Could Bike Commuting Help You Get Promoted?

In my opinion, yes. Here’s a few reasons why. For starters when you ride your bike in or do any type of exercise, your body release all sorts of goodness into your brain to help you feel more at peace, invigorated and basically feel way better about yourself. This stuff is called endorphins and seratonin.

So with all that goodness being released into your body while riding your bike, think about the kind of attitude and productivity you’ll have once you sit down at your desk. I once had a job where I was hired on as a Marketing Associate. I then started commuting to work, 17 miles each way 2-3 times per week and then within a month, I was promoted to the Marketing Manager, and a month after that, Marketing Director.

Bike commuting helped me deal with my job in a different way. I remember when I would have to drive, I would already be tired as I pulled up to the parking lot and wasn’t as productive during the day. But if I rode, all the factors of the bike commute played into my better work habits. Not only did the cool air wake me up, but I was also getting a workout and I felt free. Bike commuting did quite a bit for my attitude and of course my health. I was just happier on the days that I rode.

When the CEO would see my bike in my office, he’d always make comments on how it takes dedication and drive and blah blah blah to ride a bike and because of that, I earned his respect and moved up the ladder.

There’s just something special about bike commuting that gets you noticed in a different light than butt kissing. Coworkers are always impressed that you would ride so far to work and that subject can be carried into meetings where other people discuss it as well as your job performance. Now bike commuting will not get you anywhere if your work is half assed. But I do know that bike commuting can help you become more productive and more alert with your duties at work and at home.

So if you want to move up the corporate ladder, try bike commuting.


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  2. Nord

    It’s funny you mention it, because most of my bosses seem to think its the coolest thing since sliced bread when I ride my bike to the office. Perhaps its because last month, when I logged the greatest number of commuting miles yet, set a record for productivity.

    As Jeff has been known to say, “viva la velorution!”

  3. Quinn McLaughlin

    One other side from your own work ethic(ref. halfassed) is the quality of the company you work for, I currently don’t get paid enough to support a car, especially when the company doesn’t have company vehicles.

  4. RL Policar


    If its that bad, you could always move to another company.

  5. Moe

    Even though my company does offer a monetary incentive to ride to work, I was actually ‘singled-out’ one time that I arrived late to work. I was basically told to drive my car if I was running late. The irony of the whole situation was that people at my work arrive late all the time, and they freaking drive!!!

  6. Ghost Rider

    They should give bike commuters a little bit of a break if they’re running late…I mean, there’s no AAA to call if we get a flat out there or break a shifter cable!!!

  7. Moe

    I actually arrived on time, it was the extra time that I took cleaning up that got me in trouble.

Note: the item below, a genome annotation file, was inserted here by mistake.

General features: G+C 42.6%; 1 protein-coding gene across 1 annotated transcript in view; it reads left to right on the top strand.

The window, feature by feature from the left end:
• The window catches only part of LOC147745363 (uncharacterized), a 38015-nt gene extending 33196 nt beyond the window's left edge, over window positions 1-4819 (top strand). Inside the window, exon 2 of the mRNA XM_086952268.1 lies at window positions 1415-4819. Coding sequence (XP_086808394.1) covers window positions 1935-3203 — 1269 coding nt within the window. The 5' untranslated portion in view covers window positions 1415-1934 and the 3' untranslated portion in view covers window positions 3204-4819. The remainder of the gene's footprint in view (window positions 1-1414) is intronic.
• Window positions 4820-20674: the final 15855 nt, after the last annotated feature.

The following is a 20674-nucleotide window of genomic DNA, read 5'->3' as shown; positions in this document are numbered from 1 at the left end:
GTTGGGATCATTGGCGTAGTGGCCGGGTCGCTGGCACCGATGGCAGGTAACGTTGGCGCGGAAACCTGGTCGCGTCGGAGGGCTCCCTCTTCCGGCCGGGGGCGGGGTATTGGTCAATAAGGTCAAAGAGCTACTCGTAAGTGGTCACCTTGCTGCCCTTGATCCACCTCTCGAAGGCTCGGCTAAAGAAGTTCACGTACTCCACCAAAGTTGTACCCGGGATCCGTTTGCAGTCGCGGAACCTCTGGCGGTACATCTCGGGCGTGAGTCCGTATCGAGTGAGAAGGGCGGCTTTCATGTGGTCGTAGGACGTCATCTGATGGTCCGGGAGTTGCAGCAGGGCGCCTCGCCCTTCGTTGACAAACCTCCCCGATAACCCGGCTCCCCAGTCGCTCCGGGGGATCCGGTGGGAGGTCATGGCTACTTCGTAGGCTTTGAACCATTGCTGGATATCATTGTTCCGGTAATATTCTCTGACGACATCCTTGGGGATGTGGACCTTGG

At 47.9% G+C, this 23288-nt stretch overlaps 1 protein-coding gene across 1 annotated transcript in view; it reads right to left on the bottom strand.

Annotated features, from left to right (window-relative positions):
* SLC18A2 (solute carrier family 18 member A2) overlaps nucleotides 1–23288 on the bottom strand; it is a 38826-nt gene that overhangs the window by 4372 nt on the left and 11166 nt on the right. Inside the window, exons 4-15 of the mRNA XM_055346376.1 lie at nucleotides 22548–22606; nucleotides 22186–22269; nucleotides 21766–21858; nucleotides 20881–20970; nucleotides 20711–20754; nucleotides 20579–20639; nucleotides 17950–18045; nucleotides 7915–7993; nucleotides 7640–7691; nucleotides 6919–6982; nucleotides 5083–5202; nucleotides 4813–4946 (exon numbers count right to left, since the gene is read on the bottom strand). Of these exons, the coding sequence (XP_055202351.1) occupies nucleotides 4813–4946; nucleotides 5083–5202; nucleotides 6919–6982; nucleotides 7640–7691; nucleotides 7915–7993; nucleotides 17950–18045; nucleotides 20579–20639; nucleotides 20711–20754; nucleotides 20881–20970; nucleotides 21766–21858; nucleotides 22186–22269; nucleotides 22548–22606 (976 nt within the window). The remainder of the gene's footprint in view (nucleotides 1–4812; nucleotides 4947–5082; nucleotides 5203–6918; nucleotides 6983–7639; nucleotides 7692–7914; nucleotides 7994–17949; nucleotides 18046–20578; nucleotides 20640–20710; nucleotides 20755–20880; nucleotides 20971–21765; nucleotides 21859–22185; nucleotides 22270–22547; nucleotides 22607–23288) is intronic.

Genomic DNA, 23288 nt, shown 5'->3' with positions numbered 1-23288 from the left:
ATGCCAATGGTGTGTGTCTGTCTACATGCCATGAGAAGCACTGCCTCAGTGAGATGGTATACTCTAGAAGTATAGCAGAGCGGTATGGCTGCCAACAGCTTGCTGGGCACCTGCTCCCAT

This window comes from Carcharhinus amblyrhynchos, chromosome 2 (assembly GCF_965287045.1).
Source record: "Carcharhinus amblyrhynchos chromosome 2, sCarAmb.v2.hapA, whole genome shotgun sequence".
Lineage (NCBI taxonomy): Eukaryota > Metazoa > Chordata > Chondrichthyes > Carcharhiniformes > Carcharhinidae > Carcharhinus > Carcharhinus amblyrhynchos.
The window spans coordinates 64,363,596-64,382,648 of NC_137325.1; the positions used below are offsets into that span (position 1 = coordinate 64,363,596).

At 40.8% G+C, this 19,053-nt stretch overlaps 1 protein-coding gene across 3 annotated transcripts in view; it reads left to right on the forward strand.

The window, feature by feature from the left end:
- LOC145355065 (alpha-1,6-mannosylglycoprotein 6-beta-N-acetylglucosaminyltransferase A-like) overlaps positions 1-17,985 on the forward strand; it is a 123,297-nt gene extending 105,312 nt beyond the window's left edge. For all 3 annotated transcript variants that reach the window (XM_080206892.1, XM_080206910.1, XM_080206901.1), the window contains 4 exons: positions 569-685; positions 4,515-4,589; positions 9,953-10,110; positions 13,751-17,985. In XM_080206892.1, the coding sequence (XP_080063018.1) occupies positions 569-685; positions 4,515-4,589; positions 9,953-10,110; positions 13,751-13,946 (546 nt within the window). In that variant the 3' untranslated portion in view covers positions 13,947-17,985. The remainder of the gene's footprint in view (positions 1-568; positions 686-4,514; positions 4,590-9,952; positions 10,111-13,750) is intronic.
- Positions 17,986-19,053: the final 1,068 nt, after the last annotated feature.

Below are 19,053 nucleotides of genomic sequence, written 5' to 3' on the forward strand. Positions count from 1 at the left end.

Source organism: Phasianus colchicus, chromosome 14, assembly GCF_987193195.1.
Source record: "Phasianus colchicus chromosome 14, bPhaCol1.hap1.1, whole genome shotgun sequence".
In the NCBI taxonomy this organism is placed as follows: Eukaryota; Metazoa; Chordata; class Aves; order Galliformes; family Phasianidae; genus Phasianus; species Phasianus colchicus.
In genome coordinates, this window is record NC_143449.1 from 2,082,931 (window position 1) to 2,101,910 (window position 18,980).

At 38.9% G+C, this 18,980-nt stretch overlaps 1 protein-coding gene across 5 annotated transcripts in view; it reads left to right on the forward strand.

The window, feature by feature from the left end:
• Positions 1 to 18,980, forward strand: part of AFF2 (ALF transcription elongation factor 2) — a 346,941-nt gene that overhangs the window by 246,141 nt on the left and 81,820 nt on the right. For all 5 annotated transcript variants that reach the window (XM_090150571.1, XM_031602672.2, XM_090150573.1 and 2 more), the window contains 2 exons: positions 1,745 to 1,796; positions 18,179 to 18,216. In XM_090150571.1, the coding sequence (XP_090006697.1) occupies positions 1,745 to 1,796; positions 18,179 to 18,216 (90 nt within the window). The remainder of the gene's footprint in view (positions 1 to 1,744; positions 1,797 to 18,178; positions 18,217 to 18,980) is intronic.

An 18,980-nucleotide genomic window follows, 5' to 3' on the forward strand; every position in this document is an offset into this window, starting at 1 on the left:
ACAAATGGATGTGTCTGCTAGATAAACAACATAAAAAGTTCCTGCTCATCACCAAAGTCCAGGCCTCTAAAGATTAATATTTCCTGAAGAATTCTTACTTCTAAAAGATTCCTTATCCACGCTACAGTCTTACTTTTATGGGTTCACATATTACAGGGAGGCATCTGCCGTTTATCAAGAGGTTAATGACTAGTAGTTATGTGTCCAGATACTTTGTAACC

8. Evan

    Those are some great thoughts RL. But I’m worried that a lot of companies might view bike commuters as a liability. (i.e. more likely to come in late or not come in at all, biking is not as reliable or civilized as car, etc…) In short, I think some management officials see biking to work as a less reliable option and a bicycle commuter as more of a rebel who refuses to conform to the “rules”…whatever those are.

    Fortunately I work in a place that is very supportive of my decision to ride, but after talking with friends about it I have a feeling not everybody sees it our way. It’s up to us to change that perspective!

    I suppose the best way to do that is to keep riding and arriving to work early or on time.

  9. James

    Evan, you are on the money: “some management officials see biking to work as a less reliable option and a bicycle commuter as more of a rebel who refuses to conform to the ‘rules’…whatever those are.” Wouldn’t you like the example if your kid’s teacher rode to school? My effing principal said, in almost so many words, that it was more important to use the shower room for the PTA’s storage than to let me use it for its purpose. Then she went ballistic when I showed her our school-board has a ‘health and wellness’ policy that fits with my request. Did I mention that I got transfered to her school by her superiors to facilitate my bike commute? Well, she’ll be transfered within a year anyway… Hope with her bulk and SUV she lives to retirement.

  10. Jeff

    Very relevant post RL. I work for a financial brokerage firm, and today my boss’s boss’s boss’s boss was in the office. He came by my department and saw my bike, started commenting on how nice it was and how he used to ride when he lived in the mid-West, before he moved to Manhattan.

    I did not know who this gentleman was at the time. He and I talked about bikes and he was asking me about bike commuting – the whole time he was wide-eyed like a little boy on Christmas morning. It wasn’t until after he left that someone pointed out to me who that was. Glad I used my southern upbringing and had said “yes sir” and “thank you sir” while we spoke…

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